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4.0 out of 5 stars Librarian's Wail of Books, Life & Love, 11 Mar 2014
This review is from: The Library of Unrequited Love (Paperback)
I read this jewel in one sitting yesterday & adored it. Admittedly it followed 2 very disappointing books in a row, but I found this to be an unexpected palate cleanser that has renewed my faith in authors (but then French books often have that effect on me). Loved the French setting which is both well rendered by the translator to somehow make it familiarly French and recognisably English & I liked the sudden unburdening by our Heroine Librarian to some poor old unsuspecting tramp caught napping in the basement geography section.

Some might find the continous flow of text a bit off putting if you're not used to that sort of writing, but its the most accessible of that style I've seen recently & its laugh out loud funny.

Give it a go & you'll never see your local librarian in quite the same light ever again.
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3.0 out of 5 stars A book of unrequited potential, 26 Feb 2014
By 
Ms. A. Brooke "Anne Brooke" (Godalming, Surrey) - See all my reviews
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This is an interesting concept - a brief novella which is purely and simply a diatribe from a downtrodden but ultimately rebellious librarian. It's a brave book therefore, but it's let down by the sheer lack of paragraphs and the sense of well-trodden cliche that hovers over the first half to three-quarters of the story.

The lack of paragraphs gave me a feeling of being trapped inside the book - which is of course the feeling the librarian in her library room has, but even she pauses to pursue other trains of thought. Paragraphs at those sections would have been useful to the reader.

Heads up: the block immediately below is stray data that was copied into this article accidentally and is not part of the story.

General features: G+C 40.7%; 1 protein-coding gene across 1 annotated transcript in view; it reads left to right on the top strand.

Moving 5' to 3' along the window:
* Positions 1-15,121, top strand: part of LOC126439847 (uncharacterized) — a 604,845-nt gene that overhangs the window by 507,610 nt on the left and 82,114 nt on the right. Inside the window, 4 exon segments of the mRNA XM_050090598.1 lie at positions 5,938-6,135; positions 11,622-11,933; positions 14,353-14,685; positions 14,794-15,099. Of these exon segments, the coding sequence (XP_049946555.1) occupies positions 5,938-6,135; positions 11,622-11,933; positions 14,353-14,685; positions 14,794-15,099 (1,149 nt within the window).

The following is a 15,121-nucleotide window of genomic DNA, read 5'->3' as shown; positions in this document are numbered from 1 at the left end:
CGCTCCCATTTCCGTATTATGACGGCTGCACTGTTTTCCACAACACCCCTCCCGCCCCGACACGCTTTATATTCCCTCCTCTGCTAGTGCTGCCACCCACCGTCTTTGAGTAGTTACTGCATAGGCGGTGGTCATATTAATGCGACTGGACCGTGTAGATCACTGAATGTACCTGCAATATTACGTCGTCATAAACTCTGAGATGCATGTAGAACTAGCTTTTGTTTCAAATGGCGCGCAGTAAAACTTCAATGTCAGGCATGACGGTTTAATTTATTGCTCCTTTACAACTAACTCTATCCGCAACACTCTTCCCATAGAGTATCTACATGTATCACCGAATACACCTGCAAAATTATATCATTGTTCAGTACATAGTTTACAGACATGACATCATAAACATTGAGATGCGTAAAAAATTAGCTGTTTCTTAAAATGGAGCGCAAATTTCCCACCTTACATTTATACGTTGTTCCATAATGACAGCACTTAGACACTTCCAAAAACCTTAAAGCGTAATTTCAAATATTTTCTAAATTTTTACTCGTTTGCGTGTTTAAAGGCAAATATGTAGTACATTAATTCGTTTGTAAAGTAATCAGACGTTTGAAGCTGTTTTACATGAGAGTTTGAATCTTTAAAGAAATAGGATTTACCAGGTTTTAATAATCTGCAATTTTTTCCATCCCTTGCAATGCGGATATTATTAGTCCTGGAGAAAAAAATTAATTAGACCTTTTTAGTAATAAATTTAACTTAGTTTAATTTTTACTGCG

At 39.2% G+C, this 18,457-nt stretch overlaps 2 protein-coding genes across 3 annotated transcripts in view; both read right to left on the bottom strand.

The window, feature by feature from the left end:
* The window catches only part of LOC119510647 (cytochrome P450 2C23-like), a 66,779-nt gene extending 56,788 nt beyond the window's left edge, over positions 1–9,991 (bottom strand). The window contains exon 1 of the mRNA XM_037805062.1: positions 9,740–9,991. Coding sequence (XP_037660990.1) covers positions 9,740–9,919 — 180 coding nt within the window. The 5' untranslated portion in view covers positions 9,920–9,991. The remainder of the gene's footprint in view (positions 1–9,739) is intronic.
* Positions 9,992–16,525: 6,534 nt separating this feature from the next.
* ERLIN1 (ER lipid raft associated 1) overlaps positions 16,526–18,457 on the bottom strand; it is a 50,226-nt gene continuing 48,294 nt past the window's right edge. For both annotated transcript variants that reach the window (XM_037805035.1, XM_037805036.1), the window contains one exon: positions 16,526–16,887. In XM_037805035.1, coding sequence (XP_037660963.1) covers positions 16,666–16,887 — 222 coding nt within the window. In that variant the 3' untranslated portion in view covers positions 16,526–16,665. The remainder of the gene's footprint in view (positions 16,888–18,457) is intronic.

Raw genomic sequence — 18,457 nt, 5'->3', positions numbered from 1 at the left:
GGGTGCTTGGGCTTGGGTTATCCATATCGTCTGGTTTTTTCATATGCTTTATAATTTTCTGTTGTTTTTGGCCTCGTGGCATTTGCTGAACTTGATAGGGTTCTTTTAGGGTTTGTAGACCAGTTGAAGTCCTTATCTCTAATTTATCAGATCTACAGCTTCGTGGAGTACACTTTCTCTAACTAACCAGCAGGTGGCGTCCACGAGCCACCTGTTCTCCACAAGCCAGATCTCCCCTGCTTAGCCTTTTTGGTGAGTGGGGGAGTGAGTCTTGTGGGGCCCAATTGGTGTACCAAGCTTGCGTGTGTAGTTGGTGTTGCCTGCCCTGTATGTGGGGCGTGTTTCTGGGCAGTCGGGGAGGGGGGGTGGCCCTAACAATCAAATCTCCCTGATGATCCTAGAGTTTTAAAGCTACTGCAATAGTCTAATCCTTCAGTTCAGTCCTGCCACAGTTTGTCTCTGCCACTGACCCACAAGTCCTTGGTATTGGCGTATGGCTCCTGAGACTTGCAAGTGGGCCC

The cliche of course is obvious: a love-sick librarian with a secret passion for an unobtainable student and a series of deep-set grudges to reveal, and there were times when the cliche was simply overwhelming and I thought about giving up. Even in a book with a mere 96 pages. However, the last five or six pages are simply brilliant and well worth ploughing through the first 90 or so to get there - the ending is a tour de force of surreal and bitter brilliance, and I only wish this sort of writing had started a lot earlier on.
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5.0 out of 5 stars absorbing, 14 Feb 2014
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This review is from: The Library of Unrequited Love (Paperback)
a tour de force, a quietly hilarious short prose monologue set in the library in which the middle aged invisible woman, sharp minded, works as the invisible librarian, ironically in charge of geography yet leading a life which seems to go nowhere, but here addressing an equally invisible sleeping man she has found in the library's basement, with her views of her life, her library, the wider world, dashed dreams and irrepressible hope.
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The Library of Unrequited Love
The Library of Unrequited Love by Sophie Divry (Paperback - 2 Jan 2014)